So if the cells have a God given wisdom to transform into cancer stem cells to adapt to a toxic environment then how can you cause the cancer stem cells to revert back into normal cells? Is this done by adding more toxins like chemotherapy or by removing the toxic load and upgrading the performance of all systems, glands and organs? The answer is obvious. Cancer cells are not some foreign invader that should be killed.
​Ginkgo Biloba has been used for thousands of years in herbal medicine. Probably first used by the Chinese, today it is used widely in both the United States and Europe. Ginkgo actually comes from the leaves of a the Ginkgo tree, while probably not an herb you would plant in your garden I still think it's a great herb to include in our list of herbs. Over the years Ginkgo Biloba has gained a reputation of being beneficial to the brain. According to the University of Maryland Medical Center the two main constituents found in Ginkgo are flavonoids and terpenoids, both are antioxidants. Flavonoids have been shown to aid in the protection of nerves, heart, and blood vessels. Terpenoids are probably where ginkgo gains it's reputation for being beneficial to the brain, terpenoids help improve blood flow to the brain by dilating blood vessels and prevents platelets from sticking to each other.

Herbal medicine is also a mainstay of naturopathic physicians (NDs or NMDs) who use natural approaches to promote wellness and treat disease. Naturopaths typically cannot prescribe pharmaceuticals, and not all practitioners have attended a four-year naturopathic medical school, so prospective patients should ask about training. You can locate a practitioner via the website of the American Association of Naturopathic Physicians. While some MDs and DOs (osteopathic physicians) are learning about herbs and other natural remedies, it is unlikely that herbal medicine was included in their formal training.
Low activity by the immune system: This claim asserts that if only the body's immune system were strong enough, it would kill the "invading" or "foreign" cancer. Unfortunately, most cancer cells retain normal cell characteristics, making them appear to the immune system to be a normal part of the body. Cancerous tumors also actively induce immune tolerance, which prevents the immune system from attacking them.[40]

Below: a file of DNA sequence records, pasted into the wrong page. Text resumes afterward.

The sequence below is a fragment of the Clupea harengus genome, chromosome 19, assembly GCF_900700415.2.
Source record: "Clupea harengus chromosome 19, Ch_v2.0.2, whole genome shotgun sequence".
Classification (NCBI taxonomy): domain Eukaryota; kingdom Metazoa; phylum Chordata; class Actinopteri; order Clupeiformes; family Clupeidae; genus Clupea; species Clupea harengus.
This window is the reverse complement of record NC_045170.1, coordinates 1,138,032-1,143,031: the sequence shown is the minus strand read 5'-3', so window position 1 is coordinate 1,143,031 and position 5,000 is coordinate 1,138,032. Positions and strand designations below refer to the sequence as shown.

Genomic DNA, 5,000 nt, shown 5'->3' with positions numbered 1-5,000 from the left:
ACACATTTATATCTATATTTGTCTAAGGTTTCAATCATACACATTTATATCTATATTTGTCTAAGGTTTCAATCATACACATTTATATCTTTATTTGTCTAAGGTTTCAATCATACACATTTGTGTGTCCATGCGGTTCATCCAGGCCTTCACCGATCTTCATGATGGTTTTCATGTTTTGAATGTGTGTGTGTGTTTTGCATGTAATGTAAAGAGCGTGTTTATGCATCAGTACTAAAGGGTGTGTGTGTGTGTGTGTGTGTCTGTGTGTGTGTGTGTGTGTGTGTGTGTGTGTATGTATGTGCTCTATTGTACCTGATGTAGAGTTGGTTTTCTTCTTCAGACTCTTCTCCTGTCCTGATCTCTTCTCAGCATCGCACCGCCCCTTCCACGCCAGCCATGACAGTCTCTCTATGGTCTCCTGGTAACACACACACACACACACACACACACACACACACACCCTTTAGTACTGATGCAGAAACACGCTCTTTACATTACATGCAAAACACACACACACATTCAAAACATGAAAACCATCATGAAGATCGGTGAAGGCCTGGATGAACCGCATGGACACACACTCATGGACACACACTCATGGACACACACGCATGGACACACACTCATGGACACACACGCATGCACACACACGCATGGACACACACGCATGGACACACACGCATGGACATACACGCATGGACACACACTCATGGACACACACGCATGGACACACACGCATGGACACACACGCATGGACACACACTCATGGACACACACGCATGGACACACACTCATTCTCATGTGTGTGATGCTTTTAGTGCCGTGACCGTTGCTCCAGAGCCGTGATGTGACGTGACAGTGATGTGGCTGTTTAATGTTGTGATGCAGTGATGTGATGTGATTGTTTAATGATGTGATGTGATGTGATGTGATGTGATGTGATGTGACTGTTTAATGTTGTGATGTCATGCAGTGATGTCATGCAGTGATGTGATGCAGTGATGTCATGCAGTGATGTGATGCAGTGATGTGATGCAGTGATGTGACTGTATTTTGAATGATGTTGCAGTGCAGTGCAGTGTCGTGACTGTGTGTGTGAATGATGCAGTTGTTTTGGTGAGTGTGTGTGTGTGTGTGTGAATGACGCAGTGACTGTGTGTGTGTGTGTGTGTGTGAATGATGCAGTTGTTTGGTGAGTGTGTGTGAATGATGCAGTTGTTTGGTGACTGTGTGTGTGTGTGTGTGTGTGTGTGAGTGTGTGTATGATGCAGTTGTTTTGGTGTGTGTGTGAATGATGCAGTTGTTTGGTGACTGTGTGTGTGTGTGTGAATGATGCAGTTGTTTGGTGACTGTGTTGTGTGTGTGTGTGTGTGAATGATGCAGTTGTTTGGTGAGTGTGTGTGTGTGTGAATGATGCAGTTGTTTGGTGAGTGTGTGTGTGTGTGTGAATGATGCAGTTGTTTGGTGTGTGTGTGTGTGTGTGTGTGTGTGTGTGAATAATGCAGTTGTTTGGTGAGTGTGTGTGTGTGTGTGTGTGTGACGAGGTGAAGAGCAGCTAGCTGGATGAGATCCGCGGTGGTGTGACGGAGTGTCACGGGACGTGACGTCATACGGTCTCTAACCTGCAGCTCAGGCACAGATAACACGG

Does acupuncture work for diabetes? Acupuncture has many uses, and some research has suggested that it may work for diabetes, although scientists have not explained how it might work. Find out about the types of acupuncture that might help, the risks, and some evidence of its benefits. Anyone considering acupuncture should first check with their doctor. Read now
Despite this, many of these therapies have continued to be promoted as effective, particularly by promoters of alternative medicine. Scientists consider this practice quackery,[22][23] and some of those engaged in it have been investigated and prosecuted by public health regulators such as the US Federal Trade Commission,[24] the Mexican Secretariat of Health[25] and the Canadian Competition Bureau.[26] In the United Kingdom, the Cancer Act makes the unauthorized promotion of cancer treatments a criminal offense.[27][28]

The great fear of the pharmaceutical industry, and the vast cancer treatment system that it controls, is that a non-patentable and inexpensive cure for cancer might put them out of business. Sadly, these organizations exist to turn a profit from cancer treatment, which is measured in the billions of dollars every year. They are in the business of treating cancer not curing it.
I believe it's better to use mild remedies for minor health problems and save the more potent—and risky—prescription medications for more serious conditions. Here then, are my top 25 favorite healing herbs and their uses. All are safe and effective, but be sure to discuss any herbs you are taking with your doctor. Some herbal remedies (such as the antidepressant St. John's wort) can interact with medications. 
Centers for Integrative and Complementary Medicine in New York is run by Dr. Dr. Fred Pescatore, who has worked along side Dr. Atkins. Dr. Pescatore treats patients with AIDS, diabetes, heart disease, hepatitis, and cancer—in addition to addressing more common concerns such as diet and nutrition—by employing a combination of both alternative and traditional medicines. 212-779-2944.
There are times when it might be smarter to use an herbal remedy than a pharmaceutical. For example, sometimes an herb offers a safer alternative. Take chamomile: The flowers have been used for centuries as a gentle calmative for young and old alike. It's non-habit-forming and well tolerated, and a study sponsored by the University of Michigan found that chamomile extract had roughly the same efficacy as many prescription sleeping medications when given to adults with insomnia. Likewise, peppermint oil has been shown to be as effective as pharmaceutical drugs for relieving irritable bowel syndrome, but without the ofttimes dangerous side effects. And clinical studies have shown that ginger relieves morning sickness, sage can relieve a sore throat, and hibiscus tea gently lowers blood pressure.